“Terrorism” is not, and should not be, a magic word.
There’s ample room for optimism here: a highly-damaging IPO embargo is over, Rmb 30 billion ($5 bn) has been raised, and there’s clearly investor appetite for more new issues.
How far down can prices go? As the Mexican bank example showed, even when prices have dropped from 3-4 times book down to book, they can still drop a lot more.
As long as bad loans (as I am defining them here) are increasing, it is pretty safe to assume that the gap between China’s real economic output and its recorded output is also increasing.
China’s Capital Markets Go From Feast to Famine and Now Back Again, China First Capital New Research[2014-01-27]
The sun is shining again on China’s capital markets and private equity industry. That’s good news in itself, but is also especially important to the overall Chinese economy.
I’d like the government to liberalise the prices of at least three things: utilities, credit and the currency.
The question before us is whether Singapore will suffer a financial crisis similar to Iceland. To answer this question, it is important that we have small understanding of the Icelandic financial crisis.
An accumulation of risk factors does not guarantee a catastrophic event but only increases the probability necessitating a catalyst event to cause a crisis.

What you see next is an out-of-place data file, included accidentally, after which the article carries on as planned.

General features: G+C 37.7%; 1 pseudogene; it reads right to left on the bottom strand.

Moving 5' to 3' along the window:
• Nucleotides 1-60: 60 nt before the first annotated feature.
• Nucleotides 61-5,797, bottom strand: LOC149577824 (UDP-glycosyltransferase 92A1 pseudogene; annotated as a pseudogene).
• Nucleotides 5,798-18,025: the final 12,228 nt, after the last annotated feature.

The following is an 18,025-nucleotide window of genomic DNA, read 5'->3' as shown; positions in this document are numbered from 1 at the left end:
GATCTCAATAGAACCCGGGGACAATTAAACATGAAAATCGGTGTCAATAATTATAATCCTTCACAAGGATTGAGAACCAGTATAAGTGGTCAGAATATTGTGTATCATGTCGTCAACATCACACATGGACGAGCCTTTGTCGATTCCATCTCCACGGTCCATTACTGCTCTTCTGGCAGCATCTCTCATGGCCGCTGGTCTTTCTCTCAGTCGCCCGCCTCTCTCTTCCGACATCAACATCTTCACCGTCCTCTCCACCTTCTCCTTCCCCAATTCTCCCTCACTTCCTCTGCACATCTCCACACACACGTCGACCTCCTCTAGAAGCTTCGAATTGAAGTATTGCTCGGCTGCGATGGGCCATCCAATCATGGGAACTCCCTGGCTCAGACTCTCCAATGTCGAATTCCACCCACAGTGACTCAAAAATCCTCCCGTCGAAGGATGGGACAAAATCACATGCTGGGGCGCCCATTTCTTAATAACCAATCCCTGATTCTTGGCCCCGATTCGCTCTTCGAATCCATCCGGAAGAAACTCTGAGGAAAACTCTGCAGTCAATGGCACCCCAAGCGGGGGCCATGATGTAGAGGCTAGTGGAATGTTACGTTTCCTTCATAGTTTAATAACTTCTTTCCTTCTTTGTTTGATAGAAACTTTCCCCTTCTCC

While bank lending has remained quite constrained shadow financing channels and related liabilities have exploded.
I figure that if Beijing is thinking seriously about a Tobin Tax, that means they are worried about unrestricted capital flows.
The question of whether Huawei is in cahoots with Beijing is still unknown, still alleged, essentially a big meatball bouncing around out there tarnishing the company’s reputation.
I would argue that if China’s GDP continues to grow annually at above 7% in 2014 and 2015, this will be precisely because Beijing did not implement the reforms.
China, and many other countries, substantially equate innovation and patents, going so far as to measure success in innovation by the numbers of invention patents granted.
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